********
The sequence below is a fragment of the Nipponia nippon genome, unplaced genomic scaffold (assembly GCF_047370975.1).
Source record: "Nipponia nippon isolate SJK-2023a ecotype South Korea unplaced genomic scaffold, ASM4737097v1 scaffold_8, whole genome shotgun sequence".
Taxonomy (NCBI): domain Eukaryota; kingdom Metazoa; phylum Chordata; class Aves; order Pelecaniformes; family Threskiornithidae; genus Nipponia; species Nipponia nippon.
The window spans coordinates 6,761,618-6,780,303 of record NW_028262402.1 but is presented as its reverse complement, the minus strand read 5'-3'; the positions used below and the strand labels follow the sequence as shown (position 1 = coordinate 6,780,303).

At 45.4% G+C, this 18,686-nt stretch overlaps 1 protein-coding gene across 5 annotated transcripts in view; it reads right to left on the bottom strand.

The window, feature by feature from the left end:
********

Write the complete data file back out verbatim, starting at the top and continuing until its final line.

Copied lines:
The sequence below is a fragment of the Nipponia nippon genome, unplaced genomic scaffold (assembly GCF_047370975.1).
Source record: "Nipponia nippon isolate SJK-2023a ecotype South Korea unplaced genomic scaffold, ASM4737097v1 scaffold_8, whole genome shotgun sequence".
Taxonomy (NCBI): domain Eukaryota; kingdom Metazoa; phylum Chordata; class Aves; order Pelecaniformes; family Threskiornithidae; genus Nipponia; species Nipponia nippon.
The window spans coordinates 6,761,618-6,780,303 of record NW_028262402.1 but is presented as its reverse complement, the minus strand read 5'-3'; the positions used below and the strand labels follow the sequence as shown (position 1 = coordinate 6,780,303).

At 45.4% G+C, this 18,686-nt stretch overlaps 1 protein-coding gene across 5 annotated transcripts in view; it reads right to left on the bottom strand.

The window, feature by feature from the left end: